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Tobacco may be a thing of the past in Tasmania

Cigarettes will be “so last century” in Tasmania if laws are extended to prevent the sale of tobacco to people born after the year 2000, health experts say.

Tasmania’s current laws already prevent the sale of tobacco to people born in 2000 or later, but that restriction expires on January 1, 2018.

Independent MP Ivan Dean has introduced the Public Health Amendment (Tobacco-free Generation) Bill to parliament, which would see current laws extended so retailers could never sell cigarettes to anyone born this century, although the law would be subject to review.

Professor E Haydn Walters and Kathryn Barnsley from the University of Tasmania wrote in the Medical Journal of Australia that the legislation would put Tasmania on the right path to become Australia’s healthiest state by 2025.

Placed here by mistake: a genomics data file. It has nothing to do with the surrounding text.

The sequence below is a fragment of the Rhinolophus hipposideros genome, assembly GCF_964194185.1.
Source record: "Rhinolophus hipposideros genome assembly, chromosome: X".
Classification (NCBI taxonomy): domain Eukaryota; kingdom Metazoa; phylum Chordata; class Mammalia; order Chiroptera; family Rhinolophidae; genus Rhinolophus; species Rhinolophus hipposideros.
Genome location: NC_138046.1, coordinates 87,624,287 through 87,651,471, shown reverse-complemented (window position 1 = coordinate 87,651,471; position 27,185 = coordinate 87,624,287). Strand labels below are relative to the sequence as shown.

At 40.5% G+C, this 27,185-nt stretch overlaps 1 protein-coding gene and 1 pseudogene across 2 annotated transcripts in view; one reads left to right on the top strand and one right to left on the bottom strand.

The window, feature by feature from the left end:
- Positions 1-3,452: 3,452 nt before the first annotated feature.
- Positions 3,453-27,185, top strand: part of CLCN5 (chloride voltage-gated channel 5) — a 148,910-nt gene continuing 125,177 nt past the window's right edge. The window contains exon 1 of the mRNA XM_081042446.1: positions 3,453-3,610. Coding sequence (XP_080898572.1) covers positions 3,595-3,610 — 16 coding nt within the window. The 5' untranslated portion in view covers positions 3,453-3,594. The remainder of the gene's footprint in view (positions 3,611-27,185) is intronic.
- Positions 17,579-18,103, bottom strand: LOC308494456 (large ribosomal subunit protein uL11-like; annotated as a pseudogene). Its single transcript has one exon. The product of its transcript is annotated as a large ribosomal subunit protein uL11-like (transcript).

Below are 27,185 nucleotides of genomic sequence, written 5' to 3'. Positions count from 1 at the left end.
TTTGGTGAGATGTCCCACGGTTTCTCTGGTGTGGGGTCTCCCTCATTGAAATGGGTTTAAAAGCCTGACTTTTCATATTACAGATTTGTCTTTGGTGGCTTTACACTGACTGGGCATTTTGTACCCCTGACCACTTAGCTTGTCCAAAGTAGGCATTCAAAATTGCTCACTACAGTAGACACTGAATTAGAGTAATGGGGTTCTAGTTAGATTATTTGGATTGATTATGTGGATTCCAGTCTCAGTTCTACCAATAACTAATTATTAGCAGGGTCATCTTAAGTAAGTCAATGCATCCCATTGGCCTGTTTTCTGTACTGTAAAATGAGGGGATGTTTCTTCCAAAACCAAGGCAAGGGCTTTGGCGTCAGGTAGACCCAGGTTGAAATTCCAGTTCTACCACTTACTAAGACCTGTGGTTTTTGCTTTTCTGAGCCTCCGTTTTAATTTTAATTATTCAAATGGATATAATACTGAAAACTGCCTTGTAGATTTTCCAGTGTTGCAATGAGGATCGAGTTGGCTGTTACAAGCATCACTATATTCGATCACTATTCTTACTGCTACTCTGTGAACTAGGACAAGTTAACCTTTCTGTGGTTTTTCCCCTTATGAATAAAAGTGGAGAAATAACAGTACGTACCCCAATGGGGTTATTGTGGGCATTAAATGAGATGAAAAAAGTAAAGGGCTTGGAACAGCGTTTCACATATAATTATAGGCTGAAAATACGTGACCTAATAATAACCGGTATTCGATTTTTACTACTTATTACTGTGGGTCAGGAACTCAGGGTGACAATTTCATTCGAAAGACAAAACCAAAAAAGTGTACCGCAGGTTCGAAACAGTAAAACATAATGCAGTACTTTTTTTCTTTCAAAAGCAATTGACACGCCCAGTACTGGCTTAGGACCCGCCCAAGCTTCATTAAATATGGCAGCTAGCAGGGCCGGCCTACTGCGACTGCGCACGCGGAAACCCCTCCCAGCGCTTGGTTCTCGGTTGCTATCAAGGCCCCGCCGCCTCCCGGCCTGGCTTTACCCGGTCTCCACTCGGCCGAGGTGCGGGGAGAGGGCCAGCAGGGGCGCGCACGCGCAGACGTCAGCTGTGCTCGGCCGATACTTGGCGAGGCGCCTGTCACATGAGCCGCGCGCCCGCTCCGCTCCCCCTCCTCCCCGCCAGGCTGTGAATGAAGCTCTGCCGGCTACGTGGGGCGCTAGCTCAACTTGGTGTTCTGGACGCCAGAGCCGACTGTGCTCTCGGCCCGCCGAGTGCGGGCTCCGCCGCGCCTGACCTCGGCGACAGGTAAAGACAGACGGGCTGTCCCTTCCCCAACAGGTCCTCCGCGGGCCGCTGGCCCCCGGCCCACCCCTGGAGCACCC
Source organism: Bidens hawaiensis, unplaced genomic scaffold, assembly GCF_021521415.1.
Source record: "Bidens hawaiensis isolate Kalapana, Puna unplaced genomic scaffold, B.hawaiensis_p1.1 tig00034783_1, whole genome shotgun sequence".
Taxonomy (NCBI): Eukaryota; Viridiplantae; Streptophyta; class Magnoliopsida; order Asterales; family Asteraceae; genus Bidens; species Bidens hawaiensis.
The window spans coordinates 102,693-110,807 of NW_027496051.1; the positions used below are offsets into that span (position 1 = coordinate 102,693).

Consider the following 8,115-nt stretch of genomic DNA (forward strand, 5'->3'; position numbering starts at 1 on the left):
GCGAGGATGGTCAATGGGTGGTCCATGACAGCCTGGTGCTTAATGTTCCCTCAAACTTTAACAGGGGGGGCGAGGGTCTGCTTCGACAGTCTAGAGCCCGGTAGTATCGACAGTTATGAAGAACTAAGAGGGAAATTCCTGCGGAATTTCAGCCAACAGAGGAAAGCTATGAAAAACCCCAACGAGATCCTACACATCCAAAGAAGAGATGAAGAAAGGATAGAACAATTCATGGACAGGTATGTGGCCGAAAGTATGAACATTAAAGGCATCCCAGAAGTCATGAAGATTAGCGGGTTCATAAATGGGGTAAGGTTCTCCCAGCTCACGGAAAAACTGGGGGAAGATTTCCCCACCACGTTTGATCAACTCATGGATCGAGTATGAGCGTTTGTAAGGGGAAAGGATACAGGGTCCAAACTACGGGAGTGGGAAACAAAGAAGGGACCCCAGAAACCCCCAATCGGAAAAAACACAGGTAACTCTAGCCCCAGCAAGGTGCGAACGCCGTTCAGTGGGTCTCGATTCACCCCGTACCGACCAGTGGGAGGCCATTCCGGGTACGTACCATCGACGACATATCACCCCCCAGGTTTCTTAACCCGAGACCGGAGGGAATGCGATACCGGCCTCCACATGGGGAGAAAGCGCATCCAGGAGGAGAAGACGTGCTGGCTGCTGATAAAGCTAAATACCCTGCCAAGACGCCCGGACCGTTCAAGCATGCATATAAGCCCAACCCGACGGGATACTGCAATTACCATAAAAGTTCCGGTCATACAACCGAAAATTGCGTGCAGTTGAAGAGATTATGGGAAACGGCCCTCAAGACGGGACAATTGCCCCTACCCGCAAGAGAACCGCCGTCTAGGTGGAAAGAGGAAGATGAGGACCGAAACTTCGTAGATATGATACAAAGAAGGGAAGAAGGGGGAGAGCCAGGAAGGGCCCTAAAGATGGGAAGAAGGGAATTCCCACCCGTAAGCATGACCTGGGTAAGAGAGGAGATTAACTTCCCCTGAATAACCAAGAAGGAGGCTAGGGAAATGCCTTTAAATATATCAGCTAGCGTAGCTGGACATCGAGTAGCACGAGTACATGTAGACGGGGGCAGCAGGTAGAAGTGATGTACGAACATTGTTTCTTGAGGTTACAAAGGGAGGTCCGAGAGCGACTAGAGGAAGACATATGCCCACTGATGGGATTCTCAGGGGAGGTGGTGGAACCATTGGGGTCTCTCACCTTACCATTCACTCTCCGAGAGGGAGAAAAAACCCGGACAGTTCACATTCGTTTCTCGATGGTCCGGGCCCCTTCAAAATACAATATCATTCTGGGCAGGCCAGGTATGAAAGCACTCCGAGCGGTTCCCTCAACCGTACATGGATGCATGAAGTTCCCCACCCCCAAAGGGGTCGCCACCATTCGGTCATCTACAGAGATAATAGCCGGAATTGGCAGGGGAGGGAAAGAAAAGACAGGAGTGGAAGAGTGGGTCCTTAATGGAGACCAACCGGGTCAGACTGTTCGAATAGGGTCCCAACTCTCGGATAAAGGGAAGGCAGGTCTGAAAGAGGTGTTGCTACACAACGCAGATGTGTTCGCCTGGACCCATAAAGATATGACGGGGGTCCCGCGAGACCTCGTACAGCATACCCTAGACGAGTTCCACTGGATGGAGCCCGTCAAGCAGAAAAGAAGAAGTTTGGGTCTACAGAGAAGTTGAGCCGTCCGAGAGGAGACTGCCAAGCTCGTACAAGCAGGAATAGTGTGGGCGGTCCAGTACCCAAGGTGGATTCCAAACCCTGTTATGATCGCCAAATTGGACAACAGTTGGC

“Cigarettes will become a ‘so last century’ phenomenon,” they wrote.

The pair said Tasmania was the first jurisdiction in the world to craft such mould-breaking legislation.

“The rest of world will soon follow another bold Australian initiative against the global tobacco nightmare,” they said.

Currently, Tasmania’s smoking rates are above the national average, reflecting the state’s lower socio-economic status and a long-term lack of investment in the issue, they wrote

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